As for Array(), I never said that it needed testing; in contrast, `Array'
does _not_ refer to a host object, is specified in ECMAScript, and still
part of its implementations.

Look closer below.
// or: jsx.object.isMethod(jsx.global, "Image"))
var t = typeof Image;
if (/^\s*unknown\s*/i.test(t)
|| /^\s*(function|object)\s*$/i.test(t) && Image)
{
var imageFactory = function(uri) {
var img = new Image();
img.src = uri;
return img;
};

for (var i = f.length; i--;)
{
f = imageFactory(f);
}


Here the array of string values becomes an array of Image object references
if supported.
Nope. Try to run the code with '>' in stead of '>='. It errors out at
the point where both values are equal. You could use '=='.

if (t > f.length - 1)

works fine.

[implemented correction said:
However, I would not use a global variable here:

function refr(img, intv, t)
{
[...]
me.target.src = (typeof f[t].src != "undefined" ? f[t].src : f[t]);

There is the precaution so that this works even if `Image' is unsupported.
See last paragraph.

window.setTimeout(), too, is a host object's method, as `window' refers to a
host object. They always did.
{
window.setTimeout(function() { me(img, intv, t); }, intv * 1000);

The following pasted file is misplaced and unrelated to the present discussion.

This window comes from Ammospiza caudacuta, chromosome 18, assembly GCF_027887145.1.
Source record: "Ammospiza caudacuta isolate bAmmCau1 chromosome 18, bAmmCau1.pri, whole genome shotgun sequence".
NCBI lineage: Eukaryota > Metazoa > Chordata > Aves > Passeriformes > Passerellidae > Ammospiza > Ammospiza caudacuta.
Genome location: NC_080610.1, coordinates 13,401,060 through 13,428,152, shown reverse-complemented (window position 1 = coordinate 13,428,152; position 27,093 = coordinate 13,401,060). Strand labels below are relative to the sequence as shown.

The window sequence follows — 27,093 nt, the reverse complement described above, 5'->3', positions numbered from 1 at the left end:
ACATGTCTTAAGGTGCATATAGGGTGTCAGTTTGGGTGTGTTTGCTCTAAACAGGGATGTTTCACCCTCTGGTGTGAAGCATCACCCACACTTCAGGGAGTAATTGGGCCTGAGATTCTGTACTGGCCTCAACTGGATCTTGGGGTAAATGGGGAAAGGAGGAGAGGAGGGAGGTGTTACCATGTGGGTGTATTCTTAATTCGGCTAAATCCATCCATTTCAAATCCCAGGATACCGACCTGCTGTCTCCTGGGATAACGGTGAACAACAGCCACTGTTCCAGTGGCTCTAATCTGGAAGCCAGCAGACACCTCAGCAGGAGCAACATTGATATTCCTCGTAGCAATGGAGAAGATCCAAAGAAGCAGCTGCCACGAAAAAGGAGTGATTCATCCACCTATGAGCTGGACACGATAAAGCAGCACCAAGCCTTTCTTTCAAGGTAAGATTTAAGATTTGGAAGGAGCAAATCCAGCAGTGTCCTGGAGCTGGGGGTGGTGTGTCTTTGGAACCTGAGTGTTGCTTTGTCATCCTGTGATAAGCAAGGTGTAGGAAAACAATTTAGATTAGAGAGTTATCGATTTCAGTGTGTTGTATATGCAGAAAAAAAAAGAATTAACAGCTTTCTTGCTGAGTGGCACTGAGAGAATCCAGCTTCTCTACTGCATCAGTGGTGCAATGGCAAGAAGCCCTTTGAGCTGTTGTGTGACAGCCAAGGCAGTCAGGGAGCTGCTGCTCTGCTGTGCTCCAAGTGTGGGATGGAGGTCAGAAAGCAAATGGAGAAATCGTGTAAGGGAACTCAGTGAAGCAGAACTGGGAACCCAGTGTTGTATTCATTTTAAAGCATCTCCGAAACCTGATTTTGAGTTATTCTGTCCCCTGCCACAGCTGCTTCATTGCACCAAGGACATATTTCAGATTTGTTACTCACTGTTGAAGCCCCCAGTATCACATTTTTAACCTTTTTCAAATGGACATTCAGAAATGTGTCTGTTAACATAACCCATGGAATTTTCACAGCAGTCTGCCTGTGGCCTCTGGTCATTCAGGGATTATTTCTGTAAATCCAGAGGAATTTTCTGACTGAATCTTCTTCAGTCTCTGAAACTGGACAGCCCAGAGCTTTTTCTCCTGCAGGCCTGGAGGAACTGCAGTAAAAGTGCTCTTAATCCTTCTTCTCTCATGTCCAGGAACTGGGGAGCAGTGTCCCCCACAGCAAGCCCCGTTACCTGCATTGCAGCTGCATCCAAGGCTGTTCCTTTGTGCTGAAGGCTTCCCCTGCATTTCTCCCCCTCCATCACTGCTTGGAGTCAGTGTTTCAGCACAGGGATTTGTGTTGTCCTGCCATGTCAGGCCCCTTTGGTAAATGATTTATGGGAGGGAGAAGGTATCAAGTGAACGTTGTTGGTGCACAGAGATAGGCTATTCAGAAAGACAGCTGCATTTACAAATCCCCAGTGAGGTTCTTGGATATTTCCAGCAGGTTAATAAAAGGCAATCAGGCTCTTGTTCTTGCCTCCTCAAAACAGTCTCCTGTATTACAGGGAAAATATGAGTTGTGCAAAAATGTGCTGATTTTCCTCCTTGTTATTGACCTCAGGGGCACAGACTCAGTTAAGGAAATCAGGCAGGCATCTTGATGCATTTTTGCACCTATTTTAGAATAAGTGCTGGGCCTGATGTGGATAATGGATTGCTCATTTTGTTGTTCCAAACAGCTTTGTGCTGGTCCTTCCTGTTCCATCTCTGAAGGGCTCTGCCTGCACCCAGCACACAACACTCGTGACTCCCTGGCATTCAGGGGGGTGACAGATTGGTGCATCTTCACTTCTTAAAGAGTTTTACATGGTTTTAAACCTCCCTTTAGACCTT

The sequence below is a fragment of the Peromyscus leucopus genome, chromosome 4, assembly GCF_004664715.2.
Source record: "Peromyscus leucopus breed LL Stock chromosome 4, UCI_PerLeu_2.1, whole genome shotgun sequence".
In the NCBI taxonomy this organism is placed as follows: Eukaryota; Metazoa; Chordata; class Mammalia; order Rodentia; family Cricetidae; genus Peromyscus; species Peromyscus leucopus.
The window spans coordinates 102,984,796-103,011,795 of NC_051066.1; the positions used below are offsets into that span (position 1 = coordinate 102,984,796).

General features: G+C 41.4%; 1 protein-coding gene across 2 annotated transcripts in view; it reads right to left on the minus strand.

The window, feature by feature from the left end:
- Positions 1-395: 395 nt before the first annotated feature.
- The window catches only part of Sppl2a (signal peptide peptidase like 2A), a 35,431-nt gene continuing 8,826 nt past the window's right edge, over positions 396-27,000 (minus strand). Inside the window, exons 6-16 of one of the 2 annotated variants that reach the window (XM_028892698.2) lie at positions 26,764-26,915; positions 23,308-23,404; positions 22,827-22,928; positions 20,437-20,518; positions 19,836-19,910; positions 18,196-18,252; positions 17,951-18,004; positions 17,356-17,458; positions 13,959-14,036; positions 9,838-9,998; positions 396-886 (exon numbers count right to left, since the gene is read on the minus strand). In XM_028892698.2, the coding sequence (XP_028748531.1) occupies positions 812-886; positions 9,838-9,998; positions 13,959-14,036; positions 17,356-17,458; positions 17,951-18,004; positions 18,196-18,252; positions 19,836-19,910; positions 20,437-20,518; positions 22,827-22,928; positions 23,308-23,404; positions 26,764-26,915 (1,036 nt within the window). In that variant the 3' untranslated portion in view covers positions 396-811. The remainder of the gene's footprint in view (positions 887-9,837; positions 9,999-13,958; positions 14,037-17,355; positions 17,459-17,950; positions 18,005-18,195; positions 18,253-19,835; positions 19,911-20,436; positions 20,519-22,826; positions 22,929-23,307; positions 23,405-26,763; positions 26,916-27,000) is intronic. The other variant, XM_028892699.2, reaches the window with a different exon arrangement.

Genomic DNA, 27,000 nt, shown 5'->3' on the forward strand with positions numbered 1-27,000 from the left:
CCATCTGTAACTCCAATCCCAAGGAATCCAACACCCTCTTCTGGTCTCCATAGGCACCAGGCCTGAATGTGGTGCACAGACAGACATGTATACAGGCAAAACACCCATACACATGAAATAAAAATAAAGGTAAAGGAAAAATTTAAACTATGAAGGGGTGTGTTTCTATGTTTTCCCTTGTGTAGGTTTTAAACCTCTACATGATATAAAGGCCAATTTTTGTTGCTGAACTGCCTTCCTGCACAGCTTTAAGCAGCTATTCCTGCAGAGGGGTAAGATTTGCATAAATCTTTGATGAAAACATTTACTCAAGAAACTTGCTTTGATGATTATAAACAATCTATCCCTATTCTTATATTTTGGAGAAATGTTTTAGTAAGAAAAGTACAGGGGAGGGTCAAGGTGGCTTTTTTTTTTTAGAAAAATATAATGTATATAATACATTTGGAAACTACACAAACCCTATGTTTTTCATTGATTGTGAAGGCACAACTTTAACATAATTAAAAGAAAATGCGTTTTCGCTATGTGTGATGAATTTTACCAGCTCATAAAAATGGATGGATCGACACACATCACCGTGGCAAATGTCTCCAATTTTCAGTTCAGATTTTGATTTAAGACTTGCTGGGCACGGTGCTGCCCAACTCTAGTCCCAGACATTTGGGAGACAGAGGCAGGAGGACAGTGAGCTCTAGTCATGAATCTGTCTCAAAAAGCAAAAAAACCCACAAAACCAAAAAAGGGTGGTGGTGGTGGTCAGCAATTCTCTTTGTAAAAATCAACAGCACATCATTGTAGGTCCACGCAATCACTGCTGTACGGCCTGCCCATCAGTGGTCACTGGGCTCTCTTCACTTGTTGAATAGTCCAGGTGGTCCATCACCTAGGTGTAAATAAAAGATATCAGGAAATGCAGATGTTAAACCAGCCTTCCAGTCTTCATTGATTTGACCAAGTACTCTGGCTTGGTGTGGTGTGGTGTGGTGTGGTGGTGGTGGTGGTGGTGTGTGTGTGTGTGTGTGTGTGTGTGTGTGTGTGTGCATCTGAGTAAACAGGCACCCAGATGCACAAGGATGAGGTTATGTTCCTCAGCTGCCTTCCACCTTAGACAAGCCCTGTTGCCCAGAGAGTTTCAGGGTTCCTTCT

}
}

In fact, all slides could be defined as properties of the animation method
so as to minimize the use of global variables. Then again, one would
consider using a slideshow object in the first place.

var slideshow = {
slides: [
{uri: ..., specialDelay: 0.5},
...
],
start: 0,
delay: 1.0,

run: function() {
// this.slides, this.start, this.current, this.delay
}
};

<body onload="slideshow.run('pic', 1.5)">

My function counts four readable lines of code. Your code is at least
ten times longer,

Maybe so.
does not add any advantages

Yes, it does add considerable advantages, such as not breaking when exposed
to an unknown environment, reducing global variables, and eventually
encapsulating everying in *one* object.
and reads as a Kafka-novel

Feature-testing and Object/Array initializers are common programming
techniques today. Of course, the feature-testing would be moved into a
library, as indicated by the single-line comments. After that, the
developer is left with only up to two lines of very easily legible code.
(you even had to correct yourself twice afterwards,

No, I corrected myself one time in two places of the same code.
which I perfectly understand).

Rest assured that you don't. Refactoring one's finished code (for getting
maximum efficiency out of it) sometimes carries with it the risk that
changes are not made in all necessary places, especially when that activity